Salvors: What Happens To Rena’s Containers


Bad weather has meant there have been no container removal operations on the stricken vessel Rena since November 29. The total number of containers removed is 167.

There were 1,368 containers on board when Rena ran aground and 86 containers are believed to have washed overboard on October 11.

This leaves 1,115 containers remaining on board the wreck. There is hope removal operations may resume tomorrow.

The salvage comnpany Svitzer says it will not take security over any items in these nine containers that have been declared as holding personal effects and belongings. Such items include household furniture, appliances and vehicles.

This means that owners of personal property on the Rena not destroyed or lost should get their belongings back, regardless of whether or not they are insured. There has never been an intention to hold security over such personal items.

In a statement tonight it says it’s a standard and long-held practice for maritime salvors to ask insurers of stricken vessels for a guarantee over a percentage of property on board, as a means to ensure that there will be payment for salvage work undertaken. Such salvage work is costly and protracted, and can present extreme commercial risks unless payment safeguards are in place.

Given the difficult nature of the Rena operation and the lack of clarity on how long it may take and how much it may cost, Svitzer says it can confirm that the percentage safeguard is higher compared to some other salvage operations, but not out of proportion to other salvage operations.

The guarantee structure is a standard industry arrangement between Svitzer Salvage and the insurers of the Rena and her cargo. The percentage is indicative and precautionary and does not represent the actual payment to Svitzer Salvage. The payment to Svitzer Salvage will not be known until the operation has concluded. The guarantees being arranged now are paid to the vessels insurers, who will ultimately pay Svitzer Salvage when the salvage costs are known.

In recent days a general notification was distributed to all parties with cargo on the Rena, giving broad and indicative advice about cargo security arrangements. This was standard communication sent by default.

The Charterer of the Rena - Mediterranean Shipping Company - has only informed Svitzer in recent days about how many containers with personal effects are on the Rena. According to MSC, there are only nine such containers on board.

Owners of personal property on the Rena should still liaise with their insurers to be clear of their circumstances, and the Rena Charterer, Mediterranean Shipping Company, which is ultimately responsible for the Rena grounding and associated salvage costs. Mediterranean Shipping Company is also responsible for handing personal effects back to their owners.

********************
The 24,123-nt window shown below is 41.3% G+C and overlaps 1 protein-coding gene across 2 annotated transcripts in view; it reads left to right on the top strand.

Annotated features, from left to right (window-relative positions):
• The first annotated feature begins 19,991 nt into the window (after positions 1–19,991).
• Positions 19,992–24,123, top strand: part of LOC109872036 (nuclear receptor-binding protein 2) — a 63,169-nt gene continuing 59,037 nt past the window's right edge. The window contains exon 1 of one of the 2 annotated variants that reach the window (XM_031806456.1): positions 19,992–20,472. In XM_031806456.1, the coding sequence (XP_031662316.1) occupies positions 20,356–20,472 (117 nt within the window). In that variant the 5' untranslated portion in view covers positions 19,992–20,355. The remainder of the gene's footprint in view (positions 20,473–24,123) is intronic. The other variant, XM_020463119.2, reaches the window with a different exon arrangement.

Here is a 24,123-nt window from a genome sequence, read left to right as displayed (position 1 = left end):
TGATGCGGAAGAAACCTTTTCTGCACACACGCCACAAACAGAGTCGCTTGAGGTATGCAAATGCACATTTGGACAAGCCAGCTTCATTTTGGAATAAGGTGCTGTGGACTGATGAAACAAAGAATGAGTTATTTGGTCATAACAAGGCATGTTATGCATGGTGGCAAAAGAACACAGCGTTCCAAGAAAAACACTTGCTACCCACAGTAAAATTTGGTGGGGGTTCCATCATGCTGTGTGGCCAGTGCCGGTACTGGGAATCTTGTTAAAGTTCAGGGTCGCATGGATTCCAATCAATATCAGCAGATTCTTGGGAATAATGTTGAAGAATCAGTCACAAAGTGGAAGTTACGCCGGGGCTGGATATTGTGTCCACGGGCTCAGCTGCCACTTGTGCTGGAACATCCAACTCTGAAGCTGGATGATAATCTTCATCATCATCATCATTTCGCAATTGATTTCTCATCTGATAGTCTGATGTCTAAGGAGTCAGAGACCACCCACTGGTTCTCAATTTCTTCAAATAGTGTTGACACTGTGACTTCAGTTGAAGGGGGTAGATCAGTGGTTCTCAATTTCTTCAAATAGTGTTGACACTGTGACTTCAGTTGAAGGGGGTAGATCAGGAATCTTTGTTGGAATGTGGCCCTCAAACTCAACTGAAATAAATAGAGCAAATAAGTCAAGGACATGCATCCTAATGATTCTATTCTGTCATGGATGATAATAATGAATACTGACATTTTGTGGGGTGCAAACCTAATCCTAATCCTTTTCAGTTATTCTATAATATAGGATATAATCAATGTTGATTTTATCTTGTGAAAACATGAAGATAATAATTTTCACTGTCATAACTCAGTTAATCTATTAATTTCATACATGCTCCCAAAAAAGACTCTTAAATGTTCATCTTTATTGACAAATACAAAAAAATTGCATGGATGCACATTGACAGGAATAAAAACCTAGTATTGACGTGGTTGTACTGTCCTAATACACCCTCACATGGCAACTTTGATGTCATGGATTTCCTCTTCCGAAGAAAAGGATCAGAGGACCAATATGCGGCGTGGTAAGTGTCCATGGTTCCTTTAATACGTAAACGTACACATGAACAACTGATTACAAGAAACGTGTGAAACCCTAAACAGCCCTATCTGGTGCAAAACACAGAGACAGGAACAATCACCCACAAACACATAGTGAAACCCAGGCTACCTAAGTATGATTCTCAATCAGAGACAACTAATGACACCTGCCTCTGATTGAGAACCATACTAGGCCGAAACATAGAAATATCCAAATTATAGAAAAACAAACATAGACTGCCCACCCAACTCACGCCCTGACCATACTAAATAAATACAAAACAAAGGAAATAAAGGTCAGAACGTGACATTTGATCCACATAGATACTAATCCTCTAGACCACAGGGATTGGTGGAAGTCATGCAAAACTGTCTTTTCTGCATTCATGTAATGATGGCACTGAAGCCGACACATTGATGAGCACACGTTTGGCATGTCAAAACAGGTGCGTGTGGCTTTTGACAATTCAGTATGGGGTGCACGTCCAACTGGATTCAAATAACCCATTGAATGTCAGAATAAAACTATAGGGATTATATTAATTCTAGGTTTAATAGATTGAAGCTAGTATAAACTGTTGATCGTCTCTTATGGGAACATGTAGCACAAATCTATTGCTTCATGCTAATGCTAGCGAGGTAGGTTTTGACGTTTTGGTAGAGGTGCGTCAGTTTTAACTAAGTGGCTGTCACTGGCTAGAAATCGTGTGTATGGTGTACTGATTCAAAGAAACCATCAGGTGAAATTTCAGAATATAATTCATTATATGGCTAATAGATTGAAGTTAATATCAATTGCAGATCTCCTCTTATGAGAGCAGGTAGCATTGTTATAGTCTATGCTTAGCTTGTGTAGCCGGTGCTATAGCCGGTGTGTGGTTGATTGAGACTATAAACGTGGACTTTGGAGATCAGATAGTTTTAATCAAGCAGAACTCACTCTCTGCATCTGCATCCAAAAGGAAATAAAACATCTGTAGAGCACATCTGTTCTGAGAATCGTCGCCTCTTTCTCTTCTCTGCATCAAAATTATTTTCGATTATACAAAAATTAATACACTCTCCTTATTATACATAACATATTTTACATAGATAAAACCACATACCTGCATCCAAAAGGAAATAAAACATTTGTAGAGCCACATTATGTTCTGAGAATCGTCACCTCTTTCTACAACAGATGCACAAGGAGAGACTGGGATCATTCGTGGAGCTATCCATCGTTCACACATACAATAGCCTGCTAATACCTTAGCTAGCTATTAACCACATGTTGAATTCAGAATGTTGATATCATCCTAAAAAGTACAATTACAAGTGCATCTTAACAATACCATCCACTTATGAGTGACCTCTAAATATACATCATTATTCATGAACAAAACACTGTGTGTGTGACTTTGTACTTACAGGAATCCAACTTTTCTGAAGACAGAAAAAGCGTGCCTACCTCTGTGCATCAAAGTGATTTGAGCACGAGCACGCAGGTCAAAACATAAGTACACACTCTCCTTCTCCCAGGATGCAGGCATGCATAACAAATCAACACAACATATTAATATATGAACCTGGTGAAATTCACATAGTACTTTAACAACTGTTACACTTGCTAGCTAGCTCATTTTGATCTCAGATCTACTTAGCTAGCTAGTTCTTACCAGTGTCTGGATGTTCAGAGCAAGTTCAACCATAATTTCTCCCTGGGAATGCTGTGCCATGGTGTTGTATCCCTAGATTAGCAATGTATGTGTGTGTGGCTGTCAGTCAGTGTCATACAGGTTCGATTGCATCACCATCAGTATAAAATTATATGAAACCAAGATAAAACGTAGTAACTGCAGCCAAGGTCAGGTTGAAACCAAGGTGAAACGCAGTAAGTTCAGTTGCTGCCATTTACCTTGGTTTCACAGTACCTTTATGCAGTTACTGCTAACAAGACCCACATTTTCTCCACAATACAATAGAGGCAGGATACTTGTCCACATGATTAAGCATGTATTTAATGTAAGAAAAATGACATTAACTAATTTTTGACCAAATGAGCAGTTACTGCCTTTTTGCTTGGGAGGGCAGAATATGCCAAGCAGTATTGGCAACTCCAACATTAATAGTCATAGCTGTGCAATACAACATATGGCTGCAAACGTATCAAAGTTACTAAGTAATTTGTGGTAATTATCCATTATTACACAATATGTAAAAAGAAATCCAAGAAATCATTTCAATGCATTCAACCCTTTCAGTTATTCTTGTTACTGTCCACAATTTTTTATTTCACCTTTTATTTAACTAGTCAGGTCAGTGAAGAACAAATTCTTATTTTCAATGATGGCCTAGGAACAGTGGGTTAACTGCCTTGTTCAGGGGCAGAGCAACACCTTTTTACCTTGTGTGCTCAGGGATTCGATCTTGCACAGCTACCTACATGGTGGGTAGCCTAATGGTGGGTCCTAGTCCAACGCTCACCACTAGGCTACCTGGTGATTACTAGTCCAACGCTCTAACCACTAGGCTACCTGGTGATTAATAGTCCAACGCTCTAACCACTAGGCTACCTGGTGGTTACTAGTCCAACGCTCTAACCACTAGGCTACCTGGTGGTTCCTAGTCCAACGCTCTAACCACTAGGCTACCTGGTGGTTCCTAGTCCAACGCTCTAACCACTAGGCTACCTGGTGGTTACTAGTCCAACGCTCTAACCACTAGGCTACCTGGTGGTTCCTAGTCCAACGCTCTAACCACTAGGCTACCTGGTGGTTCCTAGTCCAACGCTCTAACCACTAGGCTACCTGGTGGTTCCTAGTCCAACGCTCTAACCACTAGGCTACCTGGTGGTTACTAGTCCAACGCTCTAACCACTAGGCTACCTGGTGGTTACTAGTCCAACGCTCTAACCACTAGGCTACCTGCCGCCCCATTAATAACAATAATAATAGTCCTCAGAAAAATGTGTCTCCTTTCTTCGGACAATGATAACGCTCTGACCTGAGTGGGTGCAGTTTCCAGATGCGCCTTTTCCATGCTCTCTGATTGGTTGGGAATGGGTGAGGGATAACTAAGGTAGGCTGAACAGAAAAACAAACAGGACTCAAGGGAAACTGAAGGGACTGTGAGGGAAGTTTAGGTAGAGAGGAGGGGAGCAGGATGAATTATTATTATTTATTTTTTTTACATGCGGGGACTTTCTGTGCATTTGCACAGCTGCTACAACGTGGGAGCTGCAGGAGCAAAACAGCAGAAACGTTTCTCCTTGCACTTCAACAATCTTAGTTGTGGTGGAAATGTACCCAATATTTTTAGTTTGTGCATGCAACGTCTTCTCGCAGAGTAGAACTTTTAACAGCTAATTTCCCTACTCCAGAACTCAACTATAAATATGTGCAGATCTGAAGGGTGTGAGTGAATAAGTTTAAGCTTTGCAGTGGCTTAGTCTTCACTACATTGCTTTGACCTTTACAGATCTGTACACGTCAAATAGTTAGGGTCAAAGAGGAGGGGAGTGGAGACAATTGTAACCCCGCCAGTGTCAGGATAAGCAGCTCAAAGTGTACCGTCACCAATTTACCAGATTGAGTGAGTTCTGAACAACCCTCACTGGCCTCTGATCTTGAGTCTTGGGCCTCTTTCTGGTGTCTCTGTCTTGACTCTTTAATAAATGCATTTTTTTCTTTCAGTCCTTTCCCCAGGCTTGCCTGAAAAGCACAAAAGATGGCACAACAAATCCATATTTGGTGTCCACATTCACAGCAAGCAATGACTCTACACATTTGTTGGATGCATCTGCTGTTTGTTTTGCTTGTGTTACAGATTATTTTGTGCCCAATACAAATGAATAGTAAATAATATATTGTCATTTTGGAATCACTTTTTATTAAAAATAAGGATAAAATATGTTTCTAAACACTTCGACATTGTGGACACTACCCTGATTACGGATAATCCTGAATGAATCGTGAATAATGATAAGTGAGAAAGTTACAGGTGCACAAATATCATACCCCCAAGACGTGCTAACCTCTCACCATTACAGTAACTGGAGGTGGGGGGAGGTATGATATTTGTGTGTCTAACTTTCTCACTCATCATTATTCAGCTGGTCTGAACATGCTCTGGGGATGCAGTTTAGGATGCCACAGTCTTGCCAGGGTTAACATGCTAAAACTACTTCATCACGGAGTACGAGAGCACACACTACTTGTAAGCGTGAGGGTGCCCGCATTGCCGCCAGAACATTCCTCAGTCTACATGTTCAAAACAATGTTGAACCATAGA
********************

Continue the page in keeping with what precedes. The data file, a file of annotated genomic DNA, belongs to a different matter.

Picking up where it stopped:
MNZ Salvage Unit Manager Arthur Jobard says salvors have focused on work on board Rena, and have installed patches in the corridors of the wreck. This will enhance buoyancy.

While Rena remains in what’s described as “a very fragile state”, officials insist there have been no significant changes reported in its condition this week.

A crane barge Smit Borneo arrived this week which has a much greater reach and capacity than the Sea Tow 60, which was being used. This will enable salvors to remove containers currently out of reach – when weather permits.

The Sea Tow 60 astern of Rena | MNZ

Arthur Jobard emphasises that the weather will continue to play a huge part in this operation. Smit Borneo will be affected by swells and wind in the same way the Sea Tow 60 was. The Smit Borneo provides accommodation for the salvage teams, removing the need for time consuming and weather dependent helicopter transport to and from Mount Maunganui.

Teams from container recovery specialists Braemar Howells are continuing to remove debris from around the Bay of Plenty, including from Motītī, White, and Whale islands. This includes a significant amount of plastic and timber.

Sonar teams have been scouring the sea bed for container debris. They have not found anything this week, but have made good progress, covering a large area.

MNZ National On Scene Commander Mick Courtnell said the oil spill response team was continuing to monitor the sheen around Rena.

This has resulted in new light oiling of the coastline, primarily between Papamoa and Mount Maunganui, which is being targeted by oil spill response teams.

“We have seen a little more oil leak from Rena with the variable winds and high swells. This has resulted in some sticky tar balls coming ashore, and we have had a number of reports from members of the public.“We appreciate this is frustrating for people, particularly with summer almost upon us.

“Unfortunately, there is still a reasonably significant amount of oil on the wreck, out of reach of salvors. There is also still residual oil in the water, some of which is floating below the surface, and in the sand. This oil gets moved around with changes in the weather.

“Our teams will continue to clean and re-clean these beaches as long as we need to.”

About 30 little blue penguins are being released at Mount Maunganui as part of the continuing staged release programme. There are 199 little blue penguins and 17 dotterels still being cared for at the oiled wildlife facility.

Weekend weather prospects: Friday: North-east 15 knots developing. Mainly fine. A few afternoon showers possible.
Saturday: North-east 15 knots. Mainly fine. A few afternoon showers possible.
Swell forecast to midnight Sunday:
North-east 1 metre, easing to half a metre Thursday.





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